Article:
MIAMI — Miami-Dade County honored Lauryn Williams, who made history as the first American woman to medal in the recent Summer and Winter Olympics.
The county also commended the Miami Norland High School Boys 6A Basketball Team on winning the State Championship for three consecutive years.
The recognition came Tuesday, which was declared Lauryn Williams Day, in the commission chambers at the Stephen P. Clark Government Center in downtown Miami. Commissioner Barbara Jordan presented proclamations marking Williams’ accomplishment and honoring the local basketball team.
Williams won a gold medal in track and field for the 4×100 relay during the 2012 Summer Olympics and a silver medal in the two-man bobsled event during the Winter Olympics in February, both at Sochi, Russia.
Williams also won a silver medal in track and field in the 100-meter race during the 2004 Summer Olympics. In 2004, she was the NCAA 100-meter champion and the following year her 4×100 meter team was named world champions. In 2006, she won a silver medal in the World Indoor 60-meter event.
Williams’ bobsled accomplishments include a gold medal in the World Cup in Igls, Austria. She was named to the U.S. national bobsled team in 2013 and finished third at the U.S. National Push Championships. She was named to the U.S. Winter Olympics team in January.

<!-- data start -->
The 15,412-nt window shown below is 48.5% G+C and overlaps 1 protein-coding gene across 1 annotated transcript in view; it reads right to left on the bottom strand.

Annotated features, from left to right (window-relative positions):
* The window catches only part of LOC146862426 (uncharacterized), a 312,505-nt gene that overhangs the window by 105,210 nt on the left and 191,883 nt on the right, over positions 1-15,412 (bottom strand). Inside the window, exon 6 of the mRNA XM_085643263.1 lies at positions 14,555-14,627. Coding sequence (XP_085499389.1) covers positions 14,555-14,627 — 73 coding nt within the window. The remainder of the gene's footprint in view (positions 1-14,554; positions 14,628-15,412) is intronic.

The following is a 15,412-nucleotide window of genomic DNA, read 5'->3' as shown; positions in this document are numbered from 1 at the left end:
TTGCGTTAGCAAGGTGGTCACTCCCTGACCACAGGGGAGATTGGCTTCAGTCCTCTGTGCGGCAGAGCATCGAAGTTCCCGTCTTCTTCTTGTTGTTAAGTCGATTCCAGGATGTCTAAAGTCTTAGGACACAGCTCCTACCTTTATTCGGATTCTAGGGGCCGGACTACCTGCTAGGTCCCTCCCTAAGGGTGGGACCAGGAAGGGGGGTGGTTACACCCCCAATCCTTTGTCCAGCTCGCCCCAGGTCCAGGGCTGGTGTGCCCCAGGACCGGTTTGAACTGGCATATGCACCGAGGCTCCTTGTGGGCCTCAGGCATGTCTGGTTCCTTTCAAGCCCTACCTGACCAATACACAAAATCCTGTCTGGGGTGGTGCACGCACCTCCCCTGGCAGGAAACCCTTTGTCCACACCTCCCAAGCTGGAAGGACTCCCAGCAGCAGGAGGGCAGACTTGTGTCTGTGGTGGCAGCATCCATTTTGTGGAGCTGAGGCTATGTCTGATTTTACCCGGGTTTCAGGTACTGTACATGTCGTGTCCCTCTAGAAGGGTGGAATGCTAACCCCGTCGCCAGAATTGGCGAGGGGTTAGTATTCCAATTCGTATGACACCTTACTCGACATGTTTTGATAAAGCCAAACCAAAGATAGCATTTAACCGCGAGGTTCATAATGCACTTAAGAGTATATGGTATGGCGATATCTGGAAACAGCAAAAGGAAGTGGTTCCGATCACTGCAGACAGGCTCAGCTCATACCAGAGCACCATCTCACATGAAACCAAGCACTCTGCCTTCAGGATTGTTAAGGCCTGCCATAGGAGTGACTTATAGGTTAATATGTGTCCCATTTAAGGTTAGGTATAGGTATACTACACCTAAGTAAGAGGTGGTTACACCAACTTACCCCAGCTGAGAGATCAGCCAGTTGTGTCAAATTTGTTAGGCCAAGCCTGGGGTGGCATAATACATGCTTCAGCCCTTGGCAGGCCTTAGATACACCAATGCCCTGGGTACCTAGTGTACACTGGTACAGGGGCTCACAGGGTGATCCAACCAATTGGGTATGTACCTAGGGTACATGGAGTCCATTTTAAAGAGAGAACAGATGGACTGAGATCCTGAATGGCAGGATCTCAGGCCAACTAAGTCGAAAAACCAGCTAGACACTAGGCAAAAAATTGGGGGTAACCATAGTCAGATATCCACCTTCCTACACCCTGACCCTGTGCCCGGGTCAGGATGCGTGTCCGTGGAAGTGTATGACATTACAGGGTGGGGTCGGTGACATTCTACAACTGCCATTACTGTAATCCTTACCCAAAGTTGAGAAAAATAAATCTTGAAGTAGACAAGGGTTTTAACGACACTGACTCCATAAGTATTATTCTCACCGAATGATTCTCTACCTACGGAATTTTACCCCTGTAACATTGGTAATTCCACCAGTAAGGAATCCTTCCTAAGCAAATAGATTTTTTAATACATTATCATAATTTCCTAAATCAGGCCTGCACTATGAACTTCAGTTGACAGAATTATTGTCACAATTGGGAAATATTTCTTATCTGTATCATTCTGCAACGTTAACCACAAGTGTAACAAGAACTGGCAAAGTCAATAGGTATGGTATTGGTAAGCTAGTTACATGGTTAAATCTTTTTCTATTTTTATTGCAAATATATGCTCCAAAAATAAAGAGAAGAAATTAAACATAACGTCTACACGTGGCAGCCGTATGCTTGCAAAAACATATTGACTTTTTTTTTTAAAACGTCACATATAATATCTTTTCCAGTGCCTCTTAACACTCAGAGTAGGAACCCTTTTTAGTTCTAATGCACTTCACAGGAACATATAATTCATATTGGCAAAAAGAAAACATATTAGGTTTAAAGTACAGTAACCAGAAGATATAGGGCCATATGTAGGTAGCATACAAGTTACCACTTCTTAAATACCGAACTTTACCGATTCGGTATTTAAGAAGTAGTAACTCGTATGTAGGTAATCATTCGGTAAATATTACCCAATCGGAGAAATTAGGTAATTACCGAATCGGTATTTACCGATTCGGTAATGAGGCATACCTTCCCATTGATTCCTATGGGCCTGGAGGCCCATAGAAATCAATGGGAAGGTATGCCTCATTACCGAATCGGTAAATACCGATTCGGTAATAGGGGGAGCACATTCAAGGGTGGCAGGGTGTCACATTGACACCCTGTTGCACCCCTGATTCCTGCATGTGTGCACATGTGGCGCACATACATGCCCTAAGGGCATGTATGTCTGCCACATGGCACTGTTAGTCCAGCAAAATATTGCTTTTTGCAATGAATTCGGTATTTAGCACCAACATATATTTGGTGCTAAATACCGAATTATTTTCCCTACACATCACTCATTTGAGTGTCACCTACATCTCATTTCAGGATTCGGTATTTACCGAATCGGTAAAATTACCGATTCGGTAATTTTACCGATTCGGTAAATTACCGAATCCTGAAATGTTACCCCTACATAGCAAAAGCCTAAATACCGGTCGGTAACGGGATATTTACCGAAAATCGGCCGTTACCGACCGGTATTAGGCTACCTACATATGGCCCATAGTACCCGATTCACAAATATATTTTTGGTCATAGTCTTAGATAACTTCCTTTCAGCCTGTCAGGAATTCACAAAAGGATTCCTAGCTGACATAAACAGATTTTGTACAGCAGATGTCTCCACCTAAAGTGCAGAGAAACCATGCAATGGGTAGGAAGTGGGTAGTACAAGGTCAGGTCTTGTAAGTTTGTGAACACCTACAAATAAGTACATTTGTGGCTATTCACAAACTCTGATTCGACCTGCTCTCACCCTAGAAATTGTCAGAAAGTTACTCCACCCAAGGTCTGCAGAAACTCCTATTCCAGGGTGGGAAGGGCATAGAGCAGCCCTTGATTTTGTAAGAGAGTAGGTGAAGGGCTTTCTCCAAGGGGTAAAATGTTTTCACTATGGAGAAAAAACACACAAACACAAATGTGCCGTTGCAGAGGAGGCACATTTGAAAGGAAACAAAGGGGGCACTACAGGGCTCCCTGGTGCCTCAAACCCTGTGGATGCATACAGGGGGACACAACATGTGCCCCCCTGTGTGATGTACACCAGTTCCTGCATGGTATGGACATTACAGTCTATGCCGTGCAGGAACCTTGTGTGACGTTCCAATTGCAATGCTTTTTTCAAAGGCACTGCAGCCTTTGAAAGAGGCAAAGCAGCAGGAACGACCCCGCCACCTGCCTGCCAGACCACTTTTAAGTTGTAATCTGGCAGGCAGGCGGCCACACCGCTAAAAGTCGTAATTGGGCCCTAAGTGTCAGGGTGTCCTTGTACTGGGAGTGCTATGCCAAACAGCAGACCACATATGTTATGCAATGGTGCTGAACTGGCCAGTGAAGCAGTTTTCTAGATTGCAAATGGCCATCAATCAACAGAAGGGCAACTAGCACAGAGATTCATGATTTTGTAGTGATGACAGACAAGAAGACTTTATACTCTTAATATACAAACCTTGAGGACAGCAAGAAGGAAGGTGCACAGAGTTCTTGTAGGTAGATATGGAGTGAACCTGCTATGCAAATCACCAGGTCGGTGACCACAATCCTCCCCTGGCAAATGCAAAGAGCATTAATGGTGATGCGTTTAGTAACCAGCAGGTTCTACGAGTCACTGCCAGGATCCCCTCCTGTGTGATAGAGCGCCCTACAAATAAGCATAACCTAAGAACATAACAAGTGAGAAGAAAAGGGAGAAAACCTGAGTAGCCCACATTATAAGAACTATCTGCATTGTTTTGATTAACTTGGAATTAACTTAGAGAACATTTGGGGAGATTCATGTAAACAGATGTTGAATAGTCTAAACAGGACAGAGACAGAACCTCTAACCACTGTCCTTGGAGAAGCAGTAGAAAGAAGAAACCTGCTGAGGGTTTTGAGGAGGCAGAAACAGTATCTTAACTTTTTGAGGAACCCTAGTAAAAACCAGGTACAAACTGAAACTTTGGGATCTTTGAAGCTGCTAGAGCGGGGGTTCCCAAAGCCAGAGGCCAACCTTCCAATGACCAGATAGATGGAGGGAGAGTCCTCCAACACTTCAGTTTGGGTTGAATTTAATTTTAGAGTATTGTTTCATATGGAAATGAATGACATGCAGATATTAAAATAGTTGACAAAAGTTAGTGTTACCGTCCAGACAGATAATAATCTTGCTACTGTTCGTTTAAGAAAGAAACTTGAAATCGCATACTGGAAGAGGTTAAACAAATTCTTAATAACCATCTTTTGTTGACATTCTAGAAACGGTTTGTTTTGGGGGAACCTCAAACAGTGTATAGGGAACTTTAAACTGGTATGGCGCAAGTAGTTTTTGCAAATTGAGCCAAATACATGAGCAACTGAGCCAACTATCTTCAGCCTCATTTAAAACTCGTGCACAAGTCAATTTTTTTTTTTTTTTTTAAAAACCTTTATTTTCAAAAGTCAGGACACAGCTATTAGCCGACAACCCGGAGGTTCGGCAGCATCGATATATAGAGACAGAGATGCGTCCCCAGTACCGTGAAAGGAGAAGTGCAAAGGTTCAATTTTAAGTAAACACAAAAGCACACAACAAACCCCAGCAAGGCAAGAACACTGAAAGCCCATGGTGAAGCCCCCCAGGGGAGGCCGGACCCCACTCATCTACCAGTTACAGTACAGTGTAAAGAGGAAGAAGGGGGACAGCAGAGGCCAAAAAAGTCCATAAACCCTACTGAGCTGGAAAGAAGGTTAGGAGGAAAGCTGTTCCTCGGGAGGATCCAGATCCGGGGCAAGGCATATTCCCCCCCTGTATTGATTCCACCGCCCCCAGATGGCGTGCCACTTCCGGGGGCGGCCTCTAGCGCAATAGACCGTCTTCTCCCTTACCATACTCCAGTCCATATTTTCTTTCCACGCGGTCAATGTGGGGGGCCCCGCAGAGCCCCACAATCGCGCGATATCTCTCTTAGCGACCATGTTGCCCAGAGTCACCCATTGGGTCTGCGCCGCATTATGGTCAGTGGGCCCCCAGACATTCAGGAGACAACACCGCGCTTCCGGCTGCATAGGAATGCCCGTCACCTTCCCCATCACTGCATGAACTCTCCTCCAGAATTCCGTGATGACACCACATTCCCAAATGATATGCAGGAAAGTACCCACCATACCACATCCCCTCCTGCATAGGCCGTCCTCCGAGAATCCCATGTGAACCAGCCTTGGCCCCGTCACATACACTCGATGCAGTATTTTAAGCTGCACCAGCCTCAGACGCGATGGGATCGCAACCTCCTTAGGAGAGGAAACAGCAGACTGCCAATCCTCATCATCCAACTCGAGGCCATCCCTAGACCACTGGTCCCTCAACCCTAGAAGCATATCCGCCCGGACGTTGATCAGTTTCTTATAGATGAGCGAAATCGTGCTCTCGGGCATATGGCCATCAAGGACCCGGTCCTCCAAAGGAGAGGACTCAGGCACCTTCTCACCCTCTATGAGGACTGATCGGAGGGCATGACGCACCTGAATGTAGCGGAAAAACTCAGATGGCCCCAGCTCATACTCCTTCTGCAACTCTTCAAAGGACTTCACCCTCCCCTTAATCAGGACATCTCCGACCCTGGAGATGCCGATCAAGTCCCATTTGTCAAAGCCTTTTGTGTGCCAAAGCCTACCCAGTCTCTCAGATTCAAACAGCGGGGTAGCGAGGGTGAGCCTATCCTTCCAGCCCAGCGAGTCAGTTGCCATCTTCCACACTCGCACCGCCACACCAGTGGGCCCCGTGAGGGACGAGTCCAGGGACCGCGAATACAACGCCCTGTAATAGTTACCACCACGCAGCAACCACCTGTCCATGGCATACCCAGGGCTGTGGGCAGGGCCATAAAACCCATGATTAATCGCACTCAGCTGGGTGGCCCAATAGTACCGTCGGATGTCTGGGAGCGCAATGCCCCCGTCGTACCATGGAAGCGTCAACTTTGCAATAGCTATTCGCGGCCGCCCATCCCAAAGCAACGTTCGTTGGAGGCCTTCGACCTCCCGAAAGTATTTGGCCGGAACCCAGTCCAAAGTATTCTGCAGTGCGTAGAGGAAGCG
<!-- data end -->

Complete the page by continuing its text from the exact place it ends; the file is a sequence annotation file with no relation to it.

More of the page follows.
Williams, a Pennsylvania native, graduated in 2004 from the University of Miami with a Bachelor of Arts in Finance. She also holds a Master of Business Administration from the University of Phoenix. She recently relocated to Dallas from Miami.
Jordan also presented Norland High Athletics Director Ira Fluitt with a proclamation and handed the school’s principal Reginald Lee a check for $7,500, the money provided by an anonymous donor.
“I wanted to do something special for this team since they have accomplished this major feat,” said Jordan, whose district includes the school. “I personally picked up the telephone and asked this community to donate
towards their championship rings.” The community came through.